After Charles Revson's death in 1975, Revlon president Michel Berjerac pulled the Revlon brand out of department store distribution altogether, citing rising costs, changing consumer tastes, a corporate shift from cosmetics to consumer goods at Revlon, and the progressively shrinking significance of department stores. Without Revlon's millions of dollars in sales, Borghese (and the entire Revlon prestige portfolio) became very small, insignificant players in an arena that would be dominated by Cosmair (later L'Oréal) and Estee Lauder. Borghese's presence begain to weaken, as retailers consolidated floor space to the more profitable brands. Revlon's entire prestige portfolio would stagnate for the next several years, trailing along as rivals ate away at their increasingly shrinking market share. Ownership of Revlon changed in 1985 (in the infamous takeover by Ronald Perelman's Pantry Pride), and new ownership sold off Revlon's non-cosmetics businesses to renew its focus on beauty. Borghese was finally infused with marketing and research & development capital, but massive debt and a strategy to grow through acquisitions cut Borghese's turnaround short. Efforts to consolidate and economize the underperforming brands backfired, and increasing turnover in management left Borghese's future in limbo.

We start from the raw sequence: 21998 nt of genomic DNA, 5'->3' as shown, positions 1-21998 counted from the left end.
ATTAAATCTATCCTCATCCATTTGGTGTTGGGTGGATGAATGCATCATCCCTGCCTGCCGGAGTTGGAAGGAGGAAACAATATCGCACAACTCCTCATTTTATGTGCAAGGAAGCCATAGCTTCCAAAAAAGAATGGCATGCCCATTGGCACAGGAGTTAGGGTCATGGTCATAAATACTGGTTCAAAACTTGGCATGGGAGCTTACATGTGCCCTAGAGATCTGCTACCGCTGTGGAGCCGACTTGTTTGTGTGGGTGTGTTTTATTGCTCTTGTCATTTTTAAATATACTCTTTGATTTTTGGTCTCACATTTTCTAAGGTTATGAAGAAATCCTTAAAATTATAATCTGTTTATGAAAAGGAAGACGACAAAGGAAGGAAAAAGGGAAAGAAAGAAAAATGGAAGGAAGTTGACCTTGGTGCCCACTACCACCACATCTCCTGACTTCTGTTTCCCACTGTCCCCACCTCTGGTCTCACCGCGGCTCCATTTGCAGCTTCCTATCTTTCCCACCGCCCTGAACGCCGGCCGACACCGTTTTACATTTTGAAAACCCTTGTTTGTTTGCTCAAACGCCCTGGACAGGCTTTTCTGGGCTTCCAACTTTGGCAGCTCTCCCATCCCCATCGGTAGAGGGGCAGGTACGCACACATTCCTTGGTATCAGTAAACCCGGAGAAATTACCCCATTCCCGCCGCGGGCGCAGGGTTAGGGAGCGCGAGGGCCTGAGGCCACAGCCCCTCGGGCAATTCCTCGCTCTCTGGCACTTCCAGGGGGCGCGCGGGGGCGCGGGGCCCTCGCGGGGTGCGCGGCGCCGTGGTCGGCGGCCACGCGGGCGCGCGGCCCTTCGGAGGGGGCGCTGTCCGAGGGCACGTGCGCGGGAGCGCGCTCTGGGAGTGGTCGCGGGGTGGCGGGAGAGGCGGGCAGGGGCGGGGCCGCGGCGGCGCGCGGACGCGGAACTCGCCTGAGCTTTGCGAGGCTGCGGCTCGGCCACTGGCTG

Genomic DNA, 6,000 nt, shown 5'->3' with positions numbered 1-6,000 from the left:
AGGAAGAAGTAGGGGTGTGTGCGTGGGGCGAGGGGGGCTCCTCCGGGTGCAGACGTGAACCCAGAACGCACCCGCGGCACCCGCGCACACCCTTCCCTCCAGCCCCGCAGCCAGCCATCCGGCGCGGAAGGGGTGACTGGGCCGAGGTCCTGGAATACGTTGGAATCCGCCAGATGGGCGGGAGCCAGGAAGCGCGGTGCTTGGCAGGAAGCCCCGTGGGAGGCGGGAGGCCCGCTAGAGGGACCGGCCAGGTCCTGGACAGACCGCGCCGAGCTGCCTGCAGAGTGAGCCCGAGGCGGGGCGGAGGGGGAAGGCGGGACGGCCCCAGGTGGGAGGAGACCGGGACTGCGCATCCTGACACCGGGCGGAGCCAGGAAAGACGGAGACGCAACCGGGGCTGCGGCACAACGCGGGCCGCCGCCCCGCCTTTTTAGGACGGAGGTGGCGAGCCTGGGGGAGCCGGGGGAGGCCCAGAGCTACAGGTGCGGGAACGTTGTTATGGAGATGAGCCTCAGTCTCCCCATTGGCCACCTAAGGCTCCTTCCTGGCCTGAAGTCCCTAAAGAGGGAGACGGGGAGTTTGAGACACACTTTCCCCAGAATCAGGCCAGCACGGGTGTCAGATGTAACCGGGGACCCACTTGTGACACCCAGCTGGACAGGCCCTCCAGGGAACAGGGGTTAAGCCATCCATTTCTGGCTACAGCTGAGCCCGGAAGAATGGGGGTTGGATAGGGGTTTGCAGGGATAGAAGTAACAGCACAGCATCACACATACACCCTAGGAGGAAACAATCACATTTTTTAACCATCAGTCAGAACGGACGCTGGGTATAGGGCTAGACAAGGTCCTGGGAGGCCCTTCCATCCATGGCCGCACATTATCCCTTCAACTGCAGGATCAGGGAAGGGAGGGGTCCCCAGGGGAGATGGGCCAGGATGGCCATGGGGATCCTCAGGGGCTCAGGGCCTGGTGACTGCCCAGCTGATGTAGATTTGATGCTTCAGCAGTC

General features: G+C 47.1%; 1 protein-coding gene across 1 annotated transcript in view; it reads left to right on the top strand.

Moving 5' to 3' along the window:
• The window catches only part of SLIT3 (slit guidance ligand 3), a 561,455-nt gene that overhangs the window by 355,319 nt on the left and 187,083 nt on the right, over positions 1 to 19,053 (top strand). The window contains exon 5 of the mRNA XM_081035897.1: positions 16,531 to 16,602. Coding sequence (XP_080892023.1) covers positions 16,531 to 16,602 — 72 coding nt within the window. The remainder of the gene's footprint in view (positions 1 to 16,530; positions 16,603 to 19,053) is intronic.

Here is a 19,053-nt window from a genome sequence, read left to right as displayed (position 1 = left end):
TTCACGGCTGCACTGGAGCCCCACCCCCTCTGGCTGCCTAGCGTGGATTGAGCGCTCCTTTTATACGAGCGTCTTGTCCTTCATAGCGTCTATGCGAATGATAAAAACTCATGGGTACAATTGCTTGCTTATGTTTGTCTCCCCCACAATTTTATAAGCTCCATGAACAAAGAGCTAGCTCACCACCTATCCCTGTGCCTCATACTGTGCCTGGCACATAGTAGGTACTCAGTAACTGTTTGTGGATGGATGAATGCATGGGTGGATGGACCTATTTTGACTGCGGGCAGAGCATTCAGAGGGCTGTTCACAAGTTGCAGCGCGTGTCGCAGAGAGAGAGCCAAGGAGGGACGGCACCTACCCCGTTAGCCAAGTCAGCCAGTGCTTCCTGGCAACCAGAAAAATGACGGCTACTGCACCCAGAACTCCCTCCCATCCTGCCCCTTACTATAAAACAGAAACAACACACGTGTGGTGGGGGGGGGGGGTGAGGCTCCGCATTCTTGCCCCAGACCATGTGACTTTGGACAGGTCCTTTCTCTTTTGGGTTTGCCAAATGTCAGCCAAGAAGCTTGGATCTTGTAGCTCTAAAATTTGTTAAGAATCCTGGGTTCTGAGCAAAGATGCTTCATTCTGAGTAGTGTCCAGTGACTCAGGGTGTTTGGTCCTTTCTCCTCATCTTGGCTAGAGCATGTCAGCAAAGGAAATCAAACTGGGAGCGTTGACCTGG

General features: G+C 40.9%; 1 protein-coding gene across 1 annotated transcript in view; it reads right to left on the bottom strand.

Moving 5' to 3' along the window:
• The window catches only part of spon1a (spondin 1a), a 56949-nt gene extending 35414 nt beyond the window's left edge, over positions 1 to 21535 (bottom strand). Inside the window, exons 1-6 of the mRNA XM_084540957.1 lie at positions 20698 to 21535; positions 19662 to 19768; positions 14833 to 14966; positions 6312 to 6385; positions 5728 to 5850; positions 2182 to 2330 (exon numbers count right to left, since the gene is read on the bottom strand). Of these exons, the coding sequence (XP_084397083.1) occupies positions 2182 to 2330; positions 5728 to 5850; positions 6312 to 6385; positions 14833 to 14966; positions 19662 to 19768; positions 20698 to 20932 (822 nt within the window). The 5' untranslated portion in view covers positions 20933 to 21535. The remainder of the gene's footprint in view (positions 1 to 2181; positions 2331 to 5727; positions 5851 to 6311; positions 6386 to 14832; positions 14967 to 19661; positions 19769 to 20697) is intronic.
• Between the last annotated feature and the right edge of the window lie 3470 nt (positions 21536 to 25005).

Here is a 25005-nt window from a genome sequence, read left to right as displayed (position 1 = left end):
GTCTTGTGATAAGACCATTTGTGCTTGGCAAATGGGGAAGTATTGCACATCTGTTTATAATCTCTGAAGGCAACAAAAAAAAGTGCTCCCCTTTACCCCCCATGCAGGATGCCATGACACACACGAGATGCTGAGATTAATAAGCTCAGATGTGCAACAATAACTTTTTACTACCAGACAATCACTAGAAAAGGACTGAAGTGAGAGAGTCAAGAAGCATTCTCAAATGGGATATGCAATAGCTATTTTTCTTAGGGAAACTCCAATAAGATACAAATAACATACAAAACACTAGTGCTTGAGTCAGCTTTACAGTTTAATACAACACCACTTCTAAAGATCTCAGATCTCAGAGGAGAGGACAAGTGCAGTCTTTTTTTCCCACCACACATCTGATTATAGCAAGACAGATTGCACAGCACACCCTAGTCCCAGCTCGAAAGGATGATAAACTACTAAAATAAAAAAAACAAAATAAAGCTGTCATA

Post Revlon

Although the prestige portfolio, under Ronald Perelman's leadership, would grow to include many other high-end brands, by 1996 Revlon sold Borghese to Saudi investors. Halston-Borghese, as it became known, staggered for several years until the investors group gave up and sold Borghese to American Georgette Mosbacher, who had success with the La Prairie brand in the early 1990s. Her strategies to re-establish Borghese as a leader in the prestige category did prove effective. The line is exclusive to Bloomingdale's and Lord and Taylor department stores. In 2006, Mosbacher launched a version of Borghese into Costco called Kirkland Signature by Borghese. These products pay homage to the classic department store Borghese line and are a much lower price point. In 2008 Borghese launched a nail care line into Walgreens, CVS, Rite Aid, Longs and Ulta stores. Plans to introduce the line into Nordstrom's by 2010 are in the works.

Costco

The Costco launch proved very profitable for Borghese and sales for the department store line have risen dramatically. The company's future is no longer in limbo as Georgette Mosbacher has revitalized the brand. She has stated she has no plans to sell the company and is committed to its continued success. She owns the majority of the company along with a silent partner, who is rumored to be a member of the Borghese family.

Marcella Borghese remained involved in the line named after her until her death in 2002 in her home in Montreux, Switzerland. She was 90 years old, and was buried in the family crypt at the Basilica of Santa Maria Maggiore in Rome.

See also

References

  • http://www.nycourts.gov/comdiv/Law%20Report%20Files/July%201998/digrandi.htm
  • http://www.thepeerage.com/p8753.htm
  • http://query.nytimes.com/gst/fullpage.html?res=950DE6D6173CF93BA35751C0A9649C8B63
  • http://www.lifeinitaly.com/beauty/borghese.asp